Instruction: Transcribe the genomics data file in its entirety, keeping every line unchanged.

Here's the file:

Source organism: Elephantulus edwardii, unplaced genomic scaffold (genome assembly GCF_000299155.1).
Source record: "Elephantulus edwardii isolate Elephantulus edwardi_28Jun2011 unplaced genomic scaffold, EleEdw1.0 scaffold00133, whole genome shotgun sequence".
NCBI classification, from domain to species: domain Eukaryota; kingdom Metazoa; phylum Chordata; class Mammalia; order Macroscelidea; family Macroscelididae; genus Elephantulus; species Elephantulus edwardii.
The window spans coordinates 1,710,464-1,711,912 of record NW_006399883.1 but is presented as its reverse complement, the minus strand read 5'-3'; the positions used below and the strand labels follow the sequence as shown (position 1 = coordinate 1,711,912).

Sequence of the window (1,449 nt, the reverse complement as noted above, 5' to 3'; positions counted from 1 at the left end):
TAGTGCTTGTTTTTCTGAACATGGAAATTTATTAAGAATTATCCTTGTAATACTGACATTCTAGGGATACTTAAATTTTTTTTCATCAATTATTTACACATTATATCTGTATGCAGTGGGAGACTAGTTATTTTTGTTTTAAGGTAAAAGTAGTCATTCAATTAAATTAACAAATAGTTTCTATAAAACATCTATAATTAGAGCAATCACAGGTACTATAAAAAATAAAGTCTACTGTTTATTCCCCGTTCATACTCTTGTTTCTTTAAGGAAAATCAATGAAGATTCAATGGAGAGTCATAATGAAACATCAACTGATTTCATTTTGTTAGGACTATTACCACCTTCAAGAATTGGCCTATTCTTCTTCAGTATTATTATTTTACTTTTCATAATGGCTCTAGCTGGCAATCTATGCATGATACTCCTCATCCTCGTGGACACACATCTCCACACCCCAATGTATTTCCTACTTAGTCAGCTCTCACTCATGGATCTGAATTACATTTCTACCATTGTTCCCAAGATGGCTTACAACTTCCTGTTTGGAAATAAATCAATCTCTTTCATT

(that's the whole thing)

Source organism: Elephantulus edwardii, unplaced genomic scaffold (genome assembly GCF_000299155.1).
Source record: "Elephantulus edwardii isolate Elephantulus edwardi_28Jun2011 unplaced genomic scaffold, EleEdw1.0 scaffold00133, whole genome shotgun sequence".
NCBI classification, from domain to species: domain Eukaryota; kingdom Metazoa; phylum Chordata; class Mammalia; order Macroscelidea; family Macroscelididae; genus Elephantulus; species Elephantulus edwardii.
The window spans coordinates 1,710,464-1,711,912 of record NW_006399883.1 but is presented as its reverse complement, the minus strand read 5'-3'; the positions used below and the strand labels follow the sequence as shown (position 1 = coordinate 1,711,912).

Sequence of the window (1,449 nt, the reverse complement as noted above, 5' to 3'; positions counted from 1 at the left end):
TAGTGCTTGTTTTTCTGAACATGGAAATTTATTAAGAATTATCCTTGTAATACTGACATTCTAGGGATACTTAAATTTTTTTTCATCAATTATTTACACATTATATCTGTATGCAGTGGGAGACTAGTTATTTTTGTTTTAAGGTAAAAGTAGTCATTCAATTAAATTAACAAATAGTTTCTATAAAACATCTATAATTAGAGCAATCACAGGTACTATAAAAAATAAAGTCTACTGTTTATTCCCCGTTCATACTCTTGTTTCTTTAAGGAAAATCAATGAAGATTCAATGGAGAGTCATAATGAAACATCAACTGATTTCATTTTGTTAGGACTATTACCACCTTCAAGAATTGGCCTATTCTTCTTCAGTATTATTATTTTACTTTTCATAATGGCTCTAGCTGGCAATCTATGCATGATACTCCTCATCCTCGTGGACACACATCTCCACACCCCAATGTATTTCCTACTTAGTCAGCTCTCACTCATGGATCTGAATTACATTTCTACCATTGTTCCCAAGATGGCTTACAACTTCCTGTTTGGAAATAAATCAATCTCTTTCATT